Eat Like Google: 3 Healthy Eating Tips from Google Headquarters

Eat Like Google: 3 Healthy Eating Tips from Google Headquarters

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Healthy Eating Tips from Google

Staff members at Google, Inc. are known for being some of the happiest employees in the world, and the internet giant works hard to keep them that way.

Turns out Google is just as interested in keeping their waistlines in check.

When execs notice their workers overdoing it on the chips and soda, they attack the problem the “Google way”: scouring research, conducting surveys and crunching massive amounts of data to help their employees make scale-friendlier choices. Here’s how you can use the tech titan’s research in your own quest to eat healthier.

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Trap #1: One handful from the candy dish quickly turns into two, three, four or more.

Google’s Data-Driven Solution

In what is being called “Project M&M,” the search engine leader analyzed extensive data on its employees’ snacking habits to determine how best to curb their over-consumption of the chocolately treat during office hours.

The results were impressive: The candy was placed in opaque containers rather than clear ones, and in just seven weeks, New York-based Googlers took in 3.1 million fewer M&M calories.

Similarly, in a 2013 Journal of Marketing study, researchers found that people are more likely to overeat small treats from transparent packages than from opaque ones, perhaps because seeing more of the goodies makes them tougher to resist.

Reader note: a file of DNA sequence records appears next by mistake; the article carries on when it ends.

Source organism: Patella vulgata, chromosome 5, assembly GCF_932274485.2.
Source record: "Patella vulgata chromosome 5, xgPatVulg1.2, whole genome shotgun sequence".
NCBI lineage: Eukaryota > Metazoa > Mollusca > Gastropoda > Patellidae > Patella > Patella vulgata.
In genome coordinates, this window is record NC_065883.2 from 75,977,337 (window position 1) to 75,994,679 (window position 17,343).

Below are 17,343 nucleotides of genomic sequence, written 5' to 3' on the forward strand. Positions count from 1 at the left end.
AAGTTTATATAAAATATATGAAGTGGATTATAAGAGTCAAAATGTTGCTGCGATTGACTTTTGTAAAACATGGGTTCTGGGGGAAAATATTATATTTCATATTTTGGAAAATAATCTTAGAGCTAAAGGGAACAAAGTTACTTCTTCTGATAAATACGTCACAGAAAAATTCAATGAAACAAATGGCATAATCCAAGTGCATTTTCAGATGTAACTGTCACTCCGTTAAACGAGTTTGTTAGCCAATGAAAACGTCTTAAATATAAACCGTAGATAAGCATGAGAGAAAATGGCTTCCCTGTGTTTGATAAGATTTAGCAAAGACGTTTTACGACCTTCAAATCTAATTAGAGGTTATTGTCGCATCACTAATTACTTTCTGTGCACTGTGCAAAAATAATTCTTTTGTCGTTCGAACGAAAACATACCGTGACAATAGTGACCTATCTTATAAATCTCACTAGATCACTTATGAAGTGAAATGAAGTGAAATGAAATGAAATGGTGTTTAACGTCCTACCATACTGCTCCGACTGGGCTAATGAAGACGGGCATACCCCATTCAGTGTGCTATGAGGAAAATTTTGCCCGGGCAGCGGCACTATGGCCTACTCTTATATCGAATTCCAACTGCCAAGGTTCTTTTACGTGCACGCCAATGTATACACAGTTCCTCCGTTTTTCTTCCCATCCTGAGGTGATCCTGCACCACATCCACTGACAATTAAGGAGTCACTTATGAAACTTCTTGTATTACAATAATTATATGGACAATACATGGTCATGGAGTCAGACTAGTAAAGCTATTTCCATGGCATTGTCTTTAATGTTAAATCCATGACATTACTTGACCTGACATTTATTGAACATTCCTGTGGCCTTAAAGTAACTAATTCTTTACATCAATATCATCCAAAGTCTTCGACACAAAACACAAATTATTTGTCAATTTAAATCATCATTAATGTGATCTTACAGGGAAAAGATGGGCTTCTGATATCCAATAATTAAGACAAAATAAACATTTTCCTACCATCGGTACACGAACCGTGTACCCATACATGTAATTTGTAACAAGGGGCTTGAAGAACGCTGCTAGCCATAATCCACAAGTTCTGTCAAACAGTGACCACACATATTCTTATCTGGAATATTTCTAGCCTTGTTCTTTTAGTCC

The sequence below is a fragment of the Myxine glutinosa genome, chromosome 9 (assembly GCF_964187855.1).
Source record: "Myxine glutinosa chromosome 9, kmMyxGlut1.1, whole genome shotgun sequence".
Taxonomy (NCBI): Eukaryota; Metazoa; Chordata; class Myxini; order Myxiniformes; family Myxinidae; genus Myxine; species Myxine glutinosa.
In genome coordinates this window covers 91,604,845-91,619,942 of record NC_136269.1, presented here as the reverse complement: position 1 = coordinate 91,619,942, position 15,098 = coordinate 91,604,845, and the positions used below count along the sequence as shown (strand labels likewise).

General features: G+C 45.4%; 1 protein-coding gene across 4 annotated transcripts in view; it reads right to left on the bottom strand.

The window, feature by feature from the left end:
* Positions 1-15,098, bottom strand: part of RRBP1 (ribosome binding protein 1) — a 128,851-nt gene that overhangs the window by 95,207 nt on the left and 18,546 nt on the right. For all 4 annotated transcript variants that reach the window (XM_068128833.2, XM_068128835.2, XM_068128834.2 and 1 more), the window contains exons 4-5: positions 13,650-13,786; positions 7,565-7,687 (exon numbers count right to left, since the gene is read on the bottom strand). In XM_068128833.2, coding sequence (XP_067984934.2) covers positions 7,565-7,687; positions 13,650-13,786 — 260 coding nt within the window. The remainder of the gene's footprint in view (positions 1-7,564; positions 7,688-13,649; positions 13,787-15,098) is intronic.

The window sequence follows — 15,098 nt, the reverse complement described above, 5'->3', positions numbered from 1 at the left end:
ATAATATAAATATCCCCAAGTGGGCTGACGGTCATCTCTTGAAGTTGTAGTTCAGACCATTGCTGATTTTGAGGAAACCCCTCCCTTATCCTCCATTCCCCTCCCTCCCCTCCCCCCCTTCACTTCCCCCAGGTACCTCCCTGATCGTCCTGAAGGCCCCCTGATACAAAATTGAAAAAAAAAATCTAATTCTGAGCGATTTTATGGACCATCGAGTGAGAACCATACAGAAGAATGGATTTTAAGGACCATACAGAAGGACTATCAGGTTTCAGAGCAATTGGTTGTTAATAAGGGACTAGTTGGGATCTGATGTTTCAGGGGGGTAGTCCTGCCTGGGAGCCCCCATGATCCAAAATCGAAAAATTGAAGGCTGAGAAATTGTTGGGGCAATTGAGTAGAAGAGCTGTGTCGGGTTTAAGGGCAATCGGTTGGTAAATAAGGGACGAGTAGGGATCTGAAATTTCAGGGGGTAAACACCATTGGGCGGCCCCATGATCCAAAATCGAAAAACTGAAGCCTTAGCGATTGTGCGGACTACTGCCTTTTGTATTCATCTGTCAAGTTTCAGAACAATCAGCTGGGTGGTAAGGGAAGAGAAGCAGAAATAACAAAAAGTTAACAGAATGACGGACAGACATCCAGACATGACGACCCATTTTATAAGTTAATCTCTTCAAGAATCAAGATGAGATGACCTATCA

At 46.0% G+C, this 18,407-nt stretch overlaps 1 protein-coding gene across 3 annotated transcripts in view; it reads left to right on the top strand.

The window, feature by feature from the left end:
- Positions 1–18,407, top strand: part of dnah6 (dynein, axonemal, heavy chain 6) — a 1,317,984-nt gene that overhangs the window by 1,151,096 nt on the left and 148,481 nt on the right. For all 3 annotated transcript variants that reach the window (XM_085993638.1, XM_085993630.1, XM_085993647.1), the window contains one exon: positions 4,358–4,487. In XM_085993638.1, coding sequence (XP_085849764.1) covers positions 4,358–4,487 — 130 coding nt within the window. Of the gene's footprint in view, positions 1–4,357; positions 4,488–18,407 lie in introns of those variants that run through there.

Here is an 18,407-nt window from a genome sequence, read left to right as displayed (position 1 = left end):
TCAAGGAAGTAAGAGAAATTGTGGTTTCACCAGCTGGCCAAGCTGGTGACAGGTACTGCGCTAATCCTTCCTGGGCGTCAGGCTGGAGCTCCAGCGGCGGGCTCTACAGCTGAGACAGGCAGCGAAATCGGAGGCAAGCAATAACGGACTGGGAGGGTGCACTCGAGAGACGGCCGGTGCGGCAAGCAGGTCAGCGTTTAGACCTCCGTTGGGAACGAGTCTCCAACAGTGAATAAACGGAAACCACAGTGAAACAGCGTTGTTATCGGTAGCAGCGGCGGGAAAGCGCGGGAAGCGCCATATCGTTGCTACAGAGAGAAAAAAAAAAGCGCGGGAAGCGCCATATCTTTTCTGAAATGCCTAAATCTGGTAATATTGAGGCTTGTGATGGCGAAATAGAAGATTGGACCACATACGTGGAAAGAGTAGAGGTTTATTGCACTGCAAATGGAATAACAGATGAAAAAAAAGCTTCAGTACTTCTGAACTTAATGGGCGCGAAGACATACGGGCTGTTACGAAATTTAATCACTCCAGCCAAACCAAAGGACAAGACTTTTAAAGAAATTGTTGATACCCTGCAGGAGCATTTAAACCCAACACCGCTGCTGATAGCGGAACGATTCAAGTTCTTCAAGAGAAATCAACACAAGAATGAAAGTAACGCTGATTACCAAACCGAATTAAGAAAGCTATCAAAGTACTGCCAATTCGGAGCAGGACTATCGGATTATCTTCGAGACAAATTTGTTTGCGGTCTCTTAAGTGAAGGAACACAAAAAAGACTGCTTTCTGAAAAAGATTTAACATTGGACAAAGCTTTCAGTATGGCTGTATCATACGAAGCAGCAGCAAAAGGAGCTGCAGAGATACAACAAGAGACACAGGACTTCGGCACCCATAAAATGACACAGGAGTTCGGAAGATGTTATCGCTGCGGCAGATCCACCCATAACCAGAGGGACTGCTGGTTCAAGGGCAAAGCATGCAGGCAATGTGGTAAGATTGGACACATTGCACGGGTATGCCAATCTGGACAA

Make It Work For You

When snack time rolls around, pay attention to your food choice and its presentation. Serve up bite-sized indulgences like candy in dark bowls to help you resist the urge to keep going back for more.

Likewise, showcase nutrient-rich fare like berries and baby carrots in glass containers, since an extra helping or two will only help your healthy eating goal. 

Trap #2: Choosing sugary drinks like soda and juice over the healthiest option—water.

Google’s Data-Driven Solution

The company, which provides its employees with complimentary beverages, rearranged its refrigerators so that bottles of water sat at eye-level while sodas lived on the bottom shelf.

Within weeks, employees’ consumption of the healthier drink increased by a whopping 47%. A 2012 study published in the American Journal of Public Health also reported that people are more likely to choose a beverage if it’s clearly visible on a shelf.

Make It Work For You

Do you own refrigerator shuffle: Prominently display healthy drinks like bottled water and unsweetened iced tea, and hide not-so-good-for-you guzzlers like soda and energy drinks. When you open the door, you’ll see the good stuff first and be more inclined to grab it.

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Trap #3: Helping yourself to a super-sized portion…and then polishing off every last bite.

Google’s Data-Driven Solution

To help reduce employees’ calorie intake, Google embarked on an experiment to encourage decreased portion sizes.

The company discovered that when both large and small plates were offered in the office cafeteria—as opposed to only large plates, as was the case previously—almost a third of staff members not only chose the smaller plate, but also resisted the urge for seconds.

In his book Mindless Eating: Why We Eat More Than We Think, food psychologist Brian Wansink explains this small plate phenomenon:

“If you spoon four ounces of mashed potatoes onto a 12-inch plate, it will look like a lot less than if you had spooned it onto an 8-inch plate. Even if you intended to limit your portion size, the larger plate would likely influence you to serve more.”

Make It Work For You

Prevent overeating by avoiding large, oversized dishes whenever possible; you’ll be less likely to serve yourself an equally oversized portion. Plus, seeing a full (albeit smaller) plate will trick your mind into thinking you’re eating more, leaving you feeling satisfied and less likely to dish out an extra helping.